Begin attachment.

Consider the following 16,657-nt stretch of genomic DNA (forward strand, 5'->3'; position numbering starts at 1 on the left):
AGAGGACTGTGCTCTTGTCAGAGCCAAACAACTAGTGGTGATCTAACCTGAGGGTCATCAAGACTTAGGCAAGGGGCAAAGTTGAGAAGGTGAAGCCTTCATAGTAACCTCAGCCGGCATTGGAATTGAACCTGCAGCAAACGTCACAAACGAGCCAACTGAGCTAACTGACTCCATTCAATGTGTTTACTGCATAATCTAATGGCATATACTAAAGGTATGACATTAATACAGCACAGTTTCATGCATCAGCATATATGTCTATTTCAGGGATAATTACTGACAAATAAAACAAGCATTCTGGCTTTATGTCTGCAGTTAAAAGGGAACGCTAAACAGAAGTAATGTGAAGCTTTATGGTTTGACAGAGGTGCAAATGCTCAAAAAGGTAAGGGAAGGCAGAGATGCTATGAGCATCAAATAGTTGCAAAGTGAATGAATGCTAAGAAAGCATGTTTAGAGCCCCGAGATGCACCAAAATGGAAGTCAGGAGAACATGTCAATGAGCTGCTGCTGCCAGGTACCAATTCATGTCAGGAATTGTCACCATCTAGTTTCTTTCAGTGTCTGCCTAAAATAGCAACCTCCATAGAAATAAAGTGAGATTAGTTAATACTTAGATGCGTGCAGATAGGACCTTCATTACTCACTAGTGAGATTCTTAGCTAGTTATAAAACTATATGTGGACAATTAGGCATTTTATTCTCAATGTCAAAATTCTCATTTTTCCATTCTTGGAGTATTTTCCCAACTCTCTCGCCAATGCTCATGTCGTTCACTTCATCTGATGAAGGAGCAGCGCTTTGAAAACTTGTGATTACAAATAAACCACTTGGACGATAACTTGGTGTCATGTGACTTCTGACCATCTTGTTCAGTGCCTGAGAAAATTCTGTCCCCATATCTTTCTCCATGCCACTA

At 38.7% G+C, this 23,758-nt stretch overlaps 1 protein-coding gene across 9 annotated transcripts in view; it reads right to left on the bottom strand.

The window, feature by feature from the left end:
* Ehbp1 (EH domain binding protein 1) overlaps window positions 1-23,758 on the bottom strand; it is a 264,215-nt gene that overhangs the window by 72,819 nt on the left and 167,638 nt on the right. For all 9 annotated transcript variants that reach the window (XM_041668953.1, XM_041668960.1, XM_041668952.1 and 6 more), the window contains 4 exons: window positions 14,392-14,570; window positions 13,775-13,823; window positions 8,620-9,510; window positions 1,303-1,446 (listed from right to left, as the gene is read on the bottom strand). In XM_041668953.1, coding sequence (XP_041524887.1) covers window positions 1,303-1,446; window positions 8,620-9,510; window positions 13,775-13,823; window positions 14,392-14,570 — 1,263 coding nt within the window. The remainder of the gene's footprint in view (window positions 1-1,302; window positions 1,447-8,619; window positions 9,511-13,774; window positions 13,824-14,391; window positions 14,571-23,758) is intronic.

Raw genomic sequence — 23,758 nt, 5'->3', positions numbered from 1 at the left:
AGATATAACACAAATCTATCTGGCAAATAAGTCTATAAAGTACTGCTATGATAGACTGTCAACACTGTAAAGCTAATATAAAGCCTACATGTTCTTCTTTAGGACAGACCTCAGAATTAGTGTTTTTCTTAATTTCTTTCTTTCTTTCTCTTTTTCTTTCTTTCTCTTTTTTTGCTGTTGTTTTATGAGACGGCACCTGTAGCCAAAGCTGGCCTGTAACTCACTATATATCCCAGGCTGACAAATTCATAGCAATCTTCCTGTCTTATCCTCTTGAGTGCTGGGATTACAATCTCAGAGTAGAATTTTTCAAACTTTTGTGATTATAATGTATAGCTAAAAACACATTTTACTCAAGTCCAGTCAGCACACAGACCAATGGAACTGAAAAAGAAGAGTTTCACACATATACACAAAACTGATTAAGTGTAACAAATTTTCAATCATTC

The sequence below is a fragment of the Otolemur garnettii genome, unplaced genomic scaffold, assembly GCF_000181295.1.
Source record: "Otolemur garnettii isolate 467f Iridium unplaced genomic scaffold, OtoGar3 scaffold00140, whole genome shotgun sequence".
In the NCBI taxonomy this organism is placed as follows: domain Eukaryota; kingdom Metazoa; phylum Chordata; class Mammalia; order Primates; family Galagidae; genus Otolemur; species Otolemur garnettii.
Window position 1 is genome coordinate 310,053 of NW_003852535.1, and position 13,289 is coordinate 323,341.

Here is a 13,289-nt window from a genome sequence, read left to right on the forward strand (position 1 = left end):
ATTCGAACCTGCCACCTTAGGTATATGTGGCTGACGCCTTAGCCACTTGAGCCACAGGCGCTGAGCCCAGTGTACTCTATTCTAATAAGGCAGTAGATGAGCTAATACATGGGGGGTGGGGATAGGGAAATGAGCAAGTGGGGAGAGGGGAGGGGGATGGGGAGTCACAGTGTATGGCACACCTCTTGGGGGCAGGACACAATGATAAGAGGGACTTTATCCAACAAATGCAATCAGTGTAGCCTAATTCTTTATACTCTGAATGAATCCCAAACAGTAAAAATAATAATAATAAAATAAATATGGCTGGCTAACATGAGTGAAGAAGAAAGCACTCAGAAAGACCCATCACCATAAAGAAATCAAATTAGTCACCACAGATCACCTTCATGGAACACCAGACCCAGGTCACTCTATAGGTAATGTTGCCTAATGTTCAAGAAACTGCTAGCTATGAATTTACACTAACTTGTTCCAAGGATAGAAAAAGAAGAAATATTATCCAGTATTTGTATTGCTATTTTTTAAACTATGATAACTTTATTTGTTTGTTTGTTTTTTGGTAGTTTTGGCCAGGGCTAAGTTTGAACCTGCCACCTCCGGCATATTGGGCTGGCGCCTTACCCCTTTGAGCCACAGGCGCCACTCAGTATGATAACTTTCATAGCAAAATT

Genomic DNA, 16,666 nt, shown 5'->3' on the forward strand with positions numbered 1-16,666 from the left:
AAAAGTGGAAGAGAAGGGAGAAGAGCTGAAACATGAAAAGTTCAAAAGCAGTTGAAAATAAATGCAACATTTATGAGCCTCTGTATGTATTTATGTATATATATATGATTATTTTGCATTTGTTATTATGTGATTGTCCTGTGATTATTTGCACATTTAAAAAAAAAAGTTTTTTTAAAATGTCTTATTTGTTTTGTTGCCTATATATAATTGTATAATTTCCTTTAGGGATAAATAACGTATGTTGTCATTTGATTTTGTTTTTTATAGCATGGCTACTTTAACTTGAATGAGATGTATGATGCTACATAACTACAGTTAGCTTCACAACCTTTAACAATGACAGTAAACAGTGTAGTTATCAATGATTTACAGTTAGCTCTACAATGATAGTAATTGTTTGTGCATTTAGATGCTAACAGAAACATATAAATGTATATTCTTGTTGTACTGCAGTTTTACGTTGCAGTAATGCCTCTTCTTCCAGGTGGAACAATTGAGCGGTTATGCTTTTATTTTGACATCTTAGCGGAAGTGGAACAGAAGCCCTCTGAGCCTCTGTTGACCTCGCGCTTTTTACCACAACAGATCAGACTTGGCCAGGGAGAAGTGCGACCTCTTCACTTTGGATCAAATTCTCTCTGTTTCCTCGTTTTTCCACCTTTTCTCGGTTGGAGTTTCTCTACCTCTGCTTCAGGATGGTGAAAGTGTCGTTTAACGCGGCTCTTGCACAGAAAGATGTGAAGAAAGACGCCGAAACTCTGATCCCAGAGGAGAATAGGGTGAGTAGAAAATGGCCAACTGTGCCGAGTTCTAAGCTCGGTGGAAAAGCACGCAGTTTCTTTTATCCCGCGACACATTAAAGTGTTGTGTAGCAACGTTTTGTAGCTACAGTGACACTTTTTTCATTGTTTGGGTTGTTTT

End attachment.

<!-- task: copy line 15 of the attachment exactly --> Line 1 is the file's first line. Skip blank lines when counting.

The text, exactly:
AAAAGTGGAAGAGAAGGGAGAAGAGCTGAAACATGAAAAGTTCAAAAGCAGTTGAAAATAAATGCAACATTTATGAGCCTCTGTATGTATTTATGTATATATATATGATTATTTTGCATTTGTTATTATGTGATTGTCCTGTGATTATTTGCACATTTAAAAAAAAAAGTTTTTTTAAAATGTCTTATTTGTTTTGTTGCCTATATATAATTGTATAATTTCCTTTAGGGATAAATAACGTATGTTGTCATTTGATTTTGTTTTTTATAGCATGGCTACTTTAACTTGAATGAGATGTATGATGCTACATAACTACAGTTAGCTTCACAACCTTTAACAATGACAGTAAACAGTGTAGTTATCAATGATTTACAGTTAGCTCTACAATGATAGTAATTGTTTGTGCATTTAGATGCTAACAGAAACATATAAATGTATATTCTTGTTGTACTGCAGTTTTACGTTGCAGTAATGCCTCTTCTTCCAGGTGGAACAATTGAGCGGTTATGCTTTTATTTTGACATCTTAGCGGAAGTGGAACAGAAGCCCTCTGAGCCTCTGTTGACCTCGCGCTTTTTACCACAACAGATCAGACTTGGCCAGGGAGAAGTGCGACCTCTTCACTTTGGATCAAATTCTCTCTGTTTCCTCGTTTTTCCACCTTTTCTCGGTTGGAGTTTCTCTACCTCTGCTTCAGGATGGTGAAAGTGTCGTTTAACGCGGCTCTTGCACAGAAAGATGTGAAGAAAGACGCCGAAACTCTGATCCCAGAGGAGAATAGGGTGAGTAGAAAATGGCCAACTGTGCCGAGTTCTAAGCTCGGTGGAAAAGCACGCAGTTTCTTTTATCCCGCGACACATTAAAGTGTTGTGTAGCAACGTTTTGTAGCTACAGTGACACTTTTTTCATTGTTTGGGTTGTTTT